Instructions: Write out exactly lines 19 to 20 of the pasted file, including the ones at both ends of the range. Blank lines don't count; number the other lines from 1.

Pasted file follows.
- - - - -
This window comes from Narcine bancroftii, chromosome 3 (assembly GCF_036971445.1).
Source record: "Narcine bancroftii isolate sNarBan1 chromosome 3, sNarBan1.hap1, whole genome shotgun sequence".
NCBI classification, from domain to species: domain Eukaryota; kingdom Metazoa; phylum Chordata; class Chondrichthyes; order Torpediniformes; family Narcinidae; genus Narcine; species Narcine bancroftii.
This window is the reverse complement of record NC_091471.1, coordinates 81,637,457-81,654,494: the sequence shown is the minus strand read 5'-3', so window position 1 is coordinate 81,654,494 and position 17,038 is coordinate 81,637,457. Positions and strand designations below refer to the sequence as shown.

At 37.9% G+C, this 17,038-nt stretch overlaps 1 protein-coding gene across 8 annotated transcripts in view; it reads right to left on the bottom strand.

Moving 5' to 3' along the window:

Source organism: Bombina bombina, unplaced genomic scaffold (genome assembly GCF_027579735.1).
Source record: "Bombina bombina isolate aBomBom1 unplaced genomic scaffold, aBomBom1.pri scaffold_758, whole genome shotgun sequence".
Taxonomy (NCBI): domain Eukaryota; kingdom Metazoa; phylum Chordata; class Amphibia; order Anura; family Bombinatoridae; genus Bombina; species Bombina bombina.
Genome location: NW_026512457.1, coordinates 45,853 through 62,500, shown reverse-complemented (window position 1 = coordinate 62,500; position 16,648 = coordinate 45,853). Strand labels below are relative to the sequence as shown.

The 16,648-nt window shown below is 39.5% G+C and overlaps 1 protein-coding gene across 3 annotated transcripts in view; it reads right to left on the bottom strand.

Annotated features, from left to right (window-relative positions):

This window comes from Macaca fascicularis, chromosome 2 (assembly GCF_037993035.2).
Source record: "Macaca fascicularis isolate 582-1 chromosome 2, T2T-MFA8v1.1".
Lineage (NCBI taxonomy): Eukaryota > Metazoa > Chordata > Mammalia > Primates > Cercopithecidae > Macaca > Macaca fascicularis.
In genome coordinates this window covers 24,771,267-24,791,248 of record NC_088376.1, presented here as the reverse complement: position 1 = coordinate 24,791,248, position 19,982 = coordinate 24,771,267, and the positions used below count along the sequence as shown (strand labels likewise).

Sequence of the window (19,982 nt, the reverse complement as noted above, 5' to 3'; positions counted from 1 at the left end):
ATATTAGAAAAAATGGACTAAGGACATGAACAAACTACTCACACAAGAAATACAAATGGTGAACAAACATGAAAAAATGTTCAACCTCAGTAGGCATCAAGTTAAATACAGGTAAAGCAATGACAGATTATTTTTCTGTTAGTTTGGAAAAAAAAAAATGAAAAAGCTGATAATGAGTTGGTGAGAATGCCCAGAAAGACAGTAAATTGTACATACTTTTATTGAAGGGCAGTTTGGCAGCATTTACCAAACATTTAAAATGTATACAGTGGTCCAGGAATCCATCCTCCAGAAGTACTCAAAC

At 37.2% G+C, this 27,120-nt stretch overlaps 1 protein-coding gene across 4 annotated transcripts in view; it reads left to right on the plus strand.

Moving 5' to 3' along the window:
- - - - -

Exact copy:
At 37.2% G+C, this 27,120-nt stretch overlaps 1 protein-coding gene across 4 annotated transcripts in view; it reads left to right on the plus strand.

Moving 5' to 3' along the window: